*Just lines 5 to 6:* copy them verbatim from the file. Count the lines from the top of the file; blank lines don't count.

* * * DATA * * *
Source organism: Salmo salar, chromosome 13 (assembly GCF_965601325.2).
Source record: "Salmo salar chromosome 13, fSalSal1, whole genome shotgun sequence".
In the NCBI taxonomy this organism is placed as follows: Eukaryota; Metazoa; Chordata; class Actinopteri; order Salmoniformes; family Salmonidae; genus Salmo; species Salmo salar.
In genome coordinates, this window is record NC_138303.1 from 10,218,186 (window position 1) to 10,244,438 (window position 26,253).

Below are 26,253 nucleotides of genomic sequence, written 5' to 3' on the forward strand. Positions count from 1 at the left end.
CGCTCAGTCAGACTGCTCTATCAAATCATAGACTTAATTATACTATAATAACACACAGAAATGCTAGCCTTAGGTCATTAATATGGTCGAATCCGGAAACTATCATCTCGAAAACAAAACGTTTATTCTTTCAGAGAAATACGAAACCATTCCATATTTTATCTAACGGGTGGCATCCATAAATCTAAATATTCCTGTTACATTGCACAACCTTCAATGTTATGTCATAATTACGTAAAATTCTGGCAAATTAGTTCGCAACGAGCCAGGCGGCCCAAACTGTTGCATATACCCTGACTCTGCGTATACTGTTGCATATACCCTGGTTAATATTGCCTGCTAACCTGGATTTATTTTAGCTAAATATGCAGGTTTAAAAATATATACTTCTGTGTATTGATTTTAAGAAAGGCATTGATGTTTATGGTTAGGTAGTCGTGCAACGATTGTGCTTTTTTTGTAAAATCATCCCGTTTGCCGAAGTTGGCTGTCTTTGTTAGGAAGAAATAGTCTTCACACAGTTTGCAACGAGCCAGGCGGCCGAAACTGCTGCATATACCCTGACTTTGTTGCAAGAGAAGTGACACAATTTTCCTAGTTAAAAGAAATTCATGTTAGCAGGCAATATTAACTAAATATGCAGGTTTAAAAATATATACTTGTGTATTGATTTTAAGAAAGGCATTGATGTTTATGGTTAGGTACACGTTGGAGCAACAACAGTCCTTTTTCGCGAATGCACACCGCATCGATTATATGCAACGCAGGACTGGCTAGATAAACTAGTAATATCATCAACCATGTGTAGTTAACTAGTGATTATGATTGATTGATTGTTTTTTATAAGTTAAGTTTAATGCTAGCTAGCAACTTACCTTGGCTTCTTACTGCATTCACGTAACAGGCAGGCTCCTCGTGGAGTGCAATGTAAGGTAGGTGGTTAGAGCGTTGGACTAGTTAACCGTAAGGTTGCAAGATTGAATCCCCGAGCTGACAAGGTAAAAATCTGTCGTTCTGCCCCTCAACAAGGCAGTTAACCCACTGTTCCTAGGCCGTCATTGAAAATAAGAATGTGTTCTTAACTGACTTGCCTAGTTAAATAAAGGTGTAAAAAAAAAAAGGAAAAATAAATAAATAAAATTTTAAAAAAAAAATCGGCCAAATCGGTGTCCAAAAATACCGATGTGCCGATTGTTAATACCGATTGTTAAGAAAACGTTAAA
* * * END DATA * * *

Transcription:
Below are 26,253 nucleotides of genomic sequence, written 5' to 3' on the forward strand. Positions count from 1 at the left end.
CGCTCAGTCAGACTGCTCTATCAAATCATAGACTTAATTATACTATAATAACACACAGAAATGCTAGCCTTAGGTCATTAATATGGTCGAATCCGGAAACTATCATCTCGAAAACAAAACGTTTATTCTTTCAGAGAAATACGAAACCATTCCATATTTTATCTAACGGGTGGCATCCATAAATCTAAATATTCCTGTTACATTGCACAACCTTCAATGTTATGTCATAATTACGTAAAATTCTGGCAAATTAGTTCGCAACGAGCCAGGCGGCCCAAACTGTTGCATATACCCTGACTCTGCGTATACTGTTGCATATACCCTGGTTAATATTGCCTGCTAACCTGGATTTATTTTAGCTAAATATGCAGGTTTAAAAATATATACTTCTGTGTATTGATTTTAAGAAAGGCATTGATGTTTATGGTTAGGTAGTCGTGCAACGATTGTGCTTTTTTTGTAAAATCATCCCGTTTGCCGAAGTTGGCTGTCTTTGTTAGGAAGAAATAGTCTTCACACAGTTTGCAACGAGCCAGGCGGCCGAAACTGCTGCATATACCCTGACTTTGTTGCAAGAGAAGTGACACAATTTTCCTAGTTAAAAGAAATTCATGTTAGCAGGCAATATTAACTAAATATGCAGGTTTAAAAATATATACTTGTGTATTGATTTTAAGAAAGGCATTGATGTTTATGGTTAGGTACACGTTGGAGCAACAACAGTCCTTTTTCGCGAATGCACACCGCATCGATTATATGCAACGCAGGACTGGCTAGATAAACTAGTAATATCATCAACCATGTGTAGTTAACTAGTGATTATGATTGATTGATTGTTTTTTATAAGTTAAGTTTAATGCTAGCTAGCAACTTACCTTGGCTTCTTACTGCATTCACGTAACAGGCAGGCTCCTCGTGGAGTGCAATGTAAGGTAGGTGGTTAGAGCGTTGGACTAGTTAACCGTAAGGTTGCAAGATTGAATCCCCGAGCTGACAAGGTAAAAATCTGTCGTTCTGCCCCTCAACAAGGCAGTTAACCCACTGTTCCTAGGCCGTCATTGAAAATAAGAATGTGTTCTTAACTGACTTGCCTAGTTAAATAAAGGTGTAAAAAAAAAAAGGAAAAATAAATAAATAAAATTTTAAAAAAAAAATCGGCCAAATCGGTGTCCAAAAATACCGATGTGCCGATTGTTAATACCGATTGTTAAGAAAACGTTAAA